Article: Social Cleansing
Police blamed in Central American gang murders
By Frank Jack Daniel
Guatemala City, March 6 (Reuters) - On the front line of a crackdown against Central America's violent street gangs, some police are executing suspects in tactics reminiscent of the region's Cold War era death squads, according to the United States and rights group.
Dozens of gang members' dead bodies showing signs of torture have been found in Central American cities in the last few months and human rights groups say security forces are applying a policy of "social cleansing."
The U.S. government, an ally of Central America's leaders, said in an annual human rights report last week that vigilante groups and police forces in Honduras and Guatemala have summarily executed youths and gang members.
On the streets of Central America, rights activists say it is an open secret that rogue cops are using torture and murder to try to wipe out the gangs, known as "maras".
"Everybody here talks about the executions -- men in blue, black and gray cars shooting at kids in poor neighborhoods, kidnapping them and taking them to lonely sites where they tie their hands and shoot them in the head," Honduran activist Berta Oliva said.
"We know which are the police killings. A gang member will shoot you in the street. We don't torture people," said Guatemalan mara member 'Psycho', 24, blue gang symbols tattooed up his neck and into his hairline.
The gangs are behind gruesome crimes across the region and are particularly feared in Honduras, where they are blamed for killing 28 in a machine gun attack on a bus.
Last year, Honduran gang members dumped decapitated heads in the streets with notes telling President Ricardo Maduro to stop his anti-gang crackdown.
Despite tough laws in El Salvador and Honduras which allow police to arrest youths sporting gang tattoos, under-funded and corrupt forces have been unable to contain the crime wave.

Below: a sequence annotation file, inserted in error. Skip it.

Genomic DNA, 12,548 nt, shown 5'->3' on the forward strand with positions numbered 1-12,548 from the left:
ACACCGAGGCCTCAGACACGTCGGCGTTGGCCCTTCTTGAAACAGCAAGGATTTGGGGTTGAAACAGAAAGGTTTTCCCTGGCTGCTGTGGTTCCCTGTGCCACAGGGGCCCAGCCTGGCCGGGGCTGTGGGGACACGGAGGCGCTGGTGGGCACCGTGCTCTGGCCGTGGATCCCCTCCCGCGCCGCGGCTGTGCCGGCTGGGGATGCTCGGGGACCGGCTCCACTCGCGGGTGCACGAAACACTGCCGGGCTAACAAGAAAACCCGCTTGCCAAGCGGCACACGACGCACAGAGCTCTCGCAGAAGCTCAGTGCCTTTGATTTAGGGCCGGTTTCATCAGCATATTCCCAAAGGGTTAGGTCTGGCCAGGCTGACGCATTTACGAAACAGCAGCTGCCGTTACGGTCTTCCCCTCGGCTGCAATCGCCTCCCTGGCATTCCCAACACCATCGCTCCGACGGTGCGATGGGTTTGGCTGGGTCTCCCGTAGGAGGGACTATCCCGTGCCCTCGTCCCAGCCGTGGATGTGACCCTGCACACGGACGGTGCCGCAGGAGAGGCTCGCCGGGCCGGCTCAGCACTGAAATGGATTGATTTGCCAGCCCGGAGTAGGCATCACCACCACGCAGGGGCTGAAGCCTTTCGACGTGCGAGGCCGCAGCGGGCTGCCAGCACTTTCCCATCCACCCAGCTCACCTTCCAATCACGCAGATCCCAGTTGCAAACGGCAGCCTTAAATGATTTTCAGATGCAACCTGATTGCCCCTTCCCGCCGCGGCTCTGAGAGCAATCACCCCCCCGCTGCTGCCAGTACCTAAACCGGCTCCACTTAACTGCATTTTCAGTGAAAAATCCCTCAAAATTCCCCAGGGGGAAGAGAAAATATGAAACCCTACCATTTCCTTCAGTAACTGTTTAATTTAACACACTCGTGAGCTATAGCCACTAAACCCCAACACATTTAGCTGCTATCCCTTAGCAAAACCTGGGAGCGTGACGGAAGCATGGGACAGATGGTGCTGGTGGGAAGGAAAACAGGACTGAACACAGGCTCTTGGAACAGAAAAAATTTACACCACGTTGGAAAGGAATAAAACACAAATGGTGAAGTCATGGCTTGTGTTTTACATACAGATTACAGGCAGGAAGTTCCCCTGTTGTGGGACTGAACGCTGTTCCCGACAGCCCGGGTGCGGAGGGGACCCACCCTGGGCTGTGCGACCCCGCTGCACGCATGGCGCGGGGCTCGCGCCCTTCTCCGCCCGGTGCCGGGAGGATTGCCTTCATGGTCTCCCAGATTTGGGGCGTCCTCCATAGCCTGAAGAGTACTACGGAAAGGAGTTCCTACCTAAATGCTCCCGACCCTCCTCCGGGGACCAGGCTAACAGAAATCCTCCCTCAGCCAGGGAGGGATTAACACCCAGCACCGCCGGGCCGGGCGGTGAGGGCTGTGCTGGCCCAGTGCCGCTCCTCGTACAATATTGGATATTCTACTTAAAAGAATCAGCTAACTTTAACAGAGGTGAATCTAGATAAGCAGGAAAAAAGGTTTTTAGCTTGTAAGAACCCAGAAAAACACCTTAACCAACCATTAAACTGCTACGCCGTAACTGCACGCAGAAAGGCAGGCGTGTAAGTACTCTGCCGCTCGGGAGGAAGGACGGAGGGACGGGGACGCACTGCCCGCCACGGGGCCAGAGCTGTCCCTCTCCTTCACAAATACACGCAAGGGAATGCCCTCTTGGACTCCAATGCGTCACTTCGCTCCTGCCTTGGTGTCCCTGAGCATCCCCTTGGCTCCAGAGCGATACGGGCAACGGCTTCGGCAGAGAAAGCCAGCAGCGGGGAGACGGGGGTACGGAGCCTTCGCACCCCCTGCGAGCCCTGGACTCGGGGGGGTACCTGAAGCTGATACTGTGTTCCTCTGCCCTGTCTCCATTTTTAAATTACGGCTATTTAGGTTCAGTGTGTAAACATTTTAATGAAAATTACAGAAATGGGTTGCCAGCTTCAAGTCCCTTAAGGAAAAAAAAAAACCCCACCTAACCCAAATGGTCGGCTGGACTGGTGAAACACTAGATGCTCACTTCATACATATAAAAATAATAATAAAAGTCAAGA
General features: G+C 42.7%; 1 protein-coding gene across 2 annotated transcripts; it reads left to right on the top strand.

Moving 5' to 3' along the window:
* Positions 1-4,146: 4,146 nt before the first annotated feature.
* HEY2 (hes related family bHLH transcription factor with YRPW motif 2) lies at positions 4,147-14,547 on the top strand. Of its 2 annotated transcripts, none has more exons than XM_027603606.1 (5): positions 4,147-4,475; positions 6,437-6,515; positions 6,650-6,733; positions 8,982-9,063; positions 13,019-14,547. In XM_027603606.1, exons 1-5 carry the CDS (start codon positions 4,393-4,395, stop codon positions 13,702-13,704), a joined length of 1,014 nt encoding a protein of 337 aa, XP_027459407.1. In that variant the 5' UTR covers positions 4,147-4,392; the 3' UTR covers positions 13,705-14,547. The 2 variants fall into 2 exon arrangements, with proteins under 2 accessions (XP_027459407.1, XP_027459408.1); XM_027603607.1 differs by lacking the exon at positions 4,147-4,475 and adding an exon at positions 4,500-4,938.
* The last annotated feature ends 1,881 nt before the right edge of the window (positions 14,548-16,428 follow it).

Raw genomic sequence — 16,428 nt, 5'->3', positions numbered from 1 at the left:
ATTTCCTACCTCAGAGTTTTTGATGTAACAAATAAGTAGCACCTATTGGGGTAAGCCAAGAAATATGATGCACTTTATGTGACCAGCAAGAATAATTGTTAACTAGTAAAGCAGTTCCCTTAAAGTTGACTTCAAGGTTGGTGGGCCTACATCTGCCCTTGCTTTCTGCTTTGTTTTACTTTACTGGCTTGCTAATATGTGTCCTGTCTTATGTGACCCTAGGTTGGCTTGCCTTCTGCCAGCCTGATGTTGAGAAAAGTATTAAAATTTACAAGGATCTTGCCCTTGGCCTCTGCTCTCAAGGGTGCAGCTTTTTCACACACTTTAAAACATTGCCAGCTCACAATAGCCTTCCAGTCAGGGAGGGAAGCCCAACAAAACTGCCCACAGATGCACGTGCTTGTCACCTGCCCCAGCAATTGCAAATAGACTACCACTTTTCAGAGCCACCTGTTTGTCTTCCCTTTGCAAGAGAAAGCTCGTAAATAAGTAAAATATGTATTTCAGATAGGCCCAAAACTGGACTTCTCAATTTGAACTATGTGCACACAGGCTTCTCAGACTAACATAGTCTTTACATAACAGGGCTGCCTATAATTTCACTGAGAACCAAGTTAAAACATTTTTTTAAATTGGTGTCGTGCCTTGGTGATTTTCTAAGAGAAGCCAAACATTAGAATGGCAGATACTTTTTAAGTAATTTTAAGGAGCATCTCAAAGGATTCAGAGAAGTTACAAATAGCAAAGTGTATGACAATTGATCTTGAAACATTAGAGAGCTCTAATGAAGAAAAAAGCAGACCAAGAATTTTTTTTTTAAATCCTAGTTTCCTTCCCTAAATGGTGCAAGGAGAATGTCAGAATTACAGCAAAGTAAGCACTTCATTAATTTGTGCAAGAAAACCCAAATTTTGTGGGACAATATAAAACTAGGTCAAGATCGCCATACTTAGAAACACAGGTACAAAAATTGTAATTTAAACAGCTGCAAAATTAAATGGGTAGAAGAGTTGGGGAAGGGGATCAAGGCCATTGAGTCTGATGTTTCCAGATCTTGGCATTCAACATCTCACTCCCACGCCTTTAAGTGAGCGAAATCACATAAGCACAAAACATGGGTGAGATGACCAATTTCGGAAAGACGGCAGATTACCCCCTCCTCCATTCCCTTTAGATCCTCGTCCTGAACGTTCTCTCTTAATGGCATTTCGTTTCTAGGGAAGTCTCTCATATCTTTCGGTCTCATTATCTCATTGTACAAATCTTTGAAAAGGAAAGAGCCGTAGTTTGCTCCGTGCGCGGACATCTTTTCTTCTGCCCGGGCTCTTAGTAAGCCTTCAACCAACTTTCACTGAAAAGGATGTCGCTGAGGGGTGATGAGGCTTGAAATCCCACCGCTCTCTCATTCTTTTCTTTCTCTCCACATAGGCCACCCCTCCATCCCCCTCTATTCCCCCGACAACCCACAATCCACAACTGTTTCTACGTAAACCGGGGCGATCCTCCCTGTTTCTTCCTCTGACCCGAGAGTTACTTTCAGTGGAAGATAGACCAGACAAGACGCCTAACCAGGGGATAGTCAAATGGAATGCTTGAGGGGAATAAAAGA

"The state doesn't have the resources to solve the problem with social programs so it uses 'dissuasive violence' as a control mechanism," said Emilio Goubaud, an expert on Guatemala's maras.
Central America was ravaged by civil wars in the 1980s and right-wing death squads linked to the army and police ran wild in El Salvador, Guatemala and Honduras.
After the wars the death squad culture remained, and in the 1990s hundreds of street kids were killed in crime clampdowns.
Now, rights groups say security forces and vigilante groups are applying the same methods to the mara threat.
Last week, Guatemalan firemen found the tortured body of Sergio Gomez of the Mara Salvatrucha street gang, the third youth from the same neighborhood tortured and killed since December.
Gomez's parents and friends said he was arrested by police hours before his battered corpse was found.
Honduras' leader, Maduro, recently admitted police had killed some gang members, but insisted they were isolated cases. Guatemala also denies a policy of "social cleansing," and says any police that break the law will be punished.
Police blame the deaths on turf wars between the gangs.
"These could be revenge killings between them made to look like it was the police," said Guatemala City police detective Julio Mendez.
The maras have their roots in Hispanic gangs in Los Angeles and established a strong presence in Central America when, as illegal immigrants in U.S. jails, they were deported home in the 1990s.
Posted by elcanche at March 7, 2005 03:02 PM